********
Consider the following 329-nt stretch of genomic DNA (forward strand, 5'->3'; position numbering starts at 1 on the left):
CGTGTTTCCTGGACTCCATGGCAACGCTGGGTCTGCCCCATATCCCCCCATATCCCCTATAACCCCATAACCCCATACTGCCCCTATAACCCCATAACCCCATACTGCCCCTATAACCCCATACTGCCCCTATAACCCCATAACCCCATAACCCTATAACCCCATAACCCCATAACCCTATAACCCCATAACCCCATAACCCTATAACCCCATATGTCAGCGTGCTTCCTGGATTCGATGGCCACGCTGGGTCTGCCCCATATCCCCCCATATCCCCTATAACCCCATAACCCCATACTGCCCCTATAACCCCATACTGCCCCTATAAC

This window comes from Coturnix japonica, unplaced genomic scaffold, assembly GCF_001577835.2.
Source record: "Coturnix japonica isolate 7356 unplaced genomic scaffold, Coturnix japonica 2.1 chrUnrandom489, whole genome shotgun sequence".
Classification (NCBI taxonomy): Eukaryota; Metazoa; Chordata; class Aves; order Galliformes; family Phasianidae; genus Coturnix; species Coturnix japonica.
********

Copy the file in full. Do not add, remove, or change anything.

Consider the following 329-nt stretch of genomic DNA (forward strand, 5'->3'; position numbering starts at 1 on the left):
CGTGTTTCCTGGACTCCATGGCAACGCTGGGTCTGCCCCATATCCCCCCATATCCCCTATAACCCCATAACCCCATACTGCCCCTATAACCCCATAACCCCATACTGCCCCTATAACCCCATACTGCCCCTATAACCCCATAACCCCATAACCCTATAACCCCATAACCCCATAACCCTATAACCCCATAACCCCATAACCCTATAACCCCATATGTCAGCGTGCTTCCTGGATTCGATGGCCACGCTGGGTCTGCCCCATATCCCCCCATATCCCCTATAACCCCATAACCCCATACTGCCCCTATAACCCCATACTGCCCCTATAAC

This window comes from Coturnix japonica, unplaced genomic scaffold, assembly GCF_001577835.2.
Source record: "Coturnix japonica isolate 7356 unplaced genomic scaffold, Coturnix japonica 2.1 chrUnrandom489, whole genome shotgun sequence".
Classification (NCBI taxonomy): Eukaryota; Metazoa; Chordata; class Aves; order Galliformes; family Phasianidae; genus Coturnix; species Coturnix japonica.